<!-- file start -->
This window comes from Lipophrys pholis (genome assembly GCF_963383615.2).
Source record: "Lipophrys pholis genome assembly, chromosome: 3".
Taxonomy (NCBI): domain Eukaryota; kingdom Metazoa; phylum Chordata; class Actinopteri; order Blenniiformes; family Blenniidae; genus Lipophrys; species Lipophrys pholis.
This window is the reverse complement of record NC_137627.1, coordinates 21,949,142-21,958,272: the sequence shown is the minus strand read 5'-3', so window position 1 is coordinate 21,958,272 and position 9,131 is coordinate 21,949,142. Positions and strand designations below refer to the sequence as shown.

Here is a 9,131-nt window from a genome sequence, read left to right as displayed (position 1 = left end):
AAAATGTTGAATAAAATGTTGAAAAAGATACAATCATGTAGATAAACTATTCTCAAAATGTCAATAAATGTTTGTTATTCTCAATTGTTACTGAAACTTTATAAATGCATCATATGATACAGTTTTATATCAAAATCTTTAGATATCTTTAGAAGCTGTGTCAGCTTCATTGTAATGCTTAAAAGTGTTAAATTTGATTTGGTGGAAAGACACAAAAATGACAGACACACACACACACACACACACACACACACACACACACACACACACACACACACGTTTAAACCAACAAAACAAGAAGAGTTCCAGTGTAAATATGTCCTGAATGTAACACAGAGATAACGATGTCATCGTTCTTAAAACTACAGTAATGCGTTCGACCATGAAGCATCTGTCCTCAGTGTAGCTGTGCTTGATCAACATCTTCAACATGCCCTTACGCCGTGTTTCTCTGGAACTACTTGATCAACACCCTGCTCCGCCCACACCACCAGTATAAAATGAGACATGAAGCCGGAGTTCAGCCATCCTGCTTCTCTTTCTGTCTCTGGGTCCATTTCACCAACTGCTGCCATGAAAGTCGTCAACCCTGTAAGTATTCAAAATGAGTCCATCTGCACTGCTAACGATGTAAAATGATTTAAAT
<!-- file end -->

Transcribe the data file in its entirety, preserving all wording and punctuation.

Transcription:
This window comes from Lipophrys pholis (genome assembly GCF_963383615.2).
Source record: "Lipophrys pholis genome assembly, chromosome: 3".
Taxonomy (NCBI): domain Eukaryota; kingdom Metazoa; phylum Chordata; class Actinopteri; order Blenniiformes; family Blenniidae; genus Lipophrys; species Lipophrys pholis.
This window is the reverse complement of record NC_137627.1, coordinates 21,949,142-21,958,272: the sequence shown is the minus strand read 5'-3', so window position 1 is coordinate 21,958,272 and position 9,131 is coordinate 21,949,142. Positions and strand designations below refer to the sequence as shown.

Here is a 9,131-nt window from a genome sequence, read left to right as displayed (position 1 = left end):
AAAATGTTGAATAAAATGTTGAAAAAGATACAATCATGTAGATAAACTATTCTCAAAATGTCAATAAATGTTTGTTATTCTCAATTGTTACTGAAACTTTATAAATGCATCATATGATACAGTTTTATATCAAAATCTTTAGATATCTTTAGAAGCTGTGTCAGCTTCATTGTAATGCTTAAAAGTGTTAAATTTGATTTGGTGGAAAGACACAAAAATGACAGACACACACACACACACACACACACACACACACACACACACACACACACACACACGTTTAAACCAACAAAACAAGAAGAGTTCCAGTGTAAATATGTCCTGAATGTAACACAGAGATAACGATGTCATCGTTCTTAAAACTACAGTAATGCGTTCGACCATGAAGCATCTGTCCTCAGTGTAGCTGTGCTTGATCAACATCTTCAACATGCCCTTACGCCGTGTTTCTCTGGAACTACTTGATCAACACCCTGCTCCGCCCACACCACCAGTATAAAATGAGACATGAAGCCGGAGTTCAGCCATCCTGCTTCTCTTTCTGTCTCTGGGTCCATTTCACCAACTGCTGCCATGAAAGTCGTCAACCCTGTAAGTATTCAAAATGAGTCCATCTGCACTGCTAACGATGTAAAATGATTTAAAT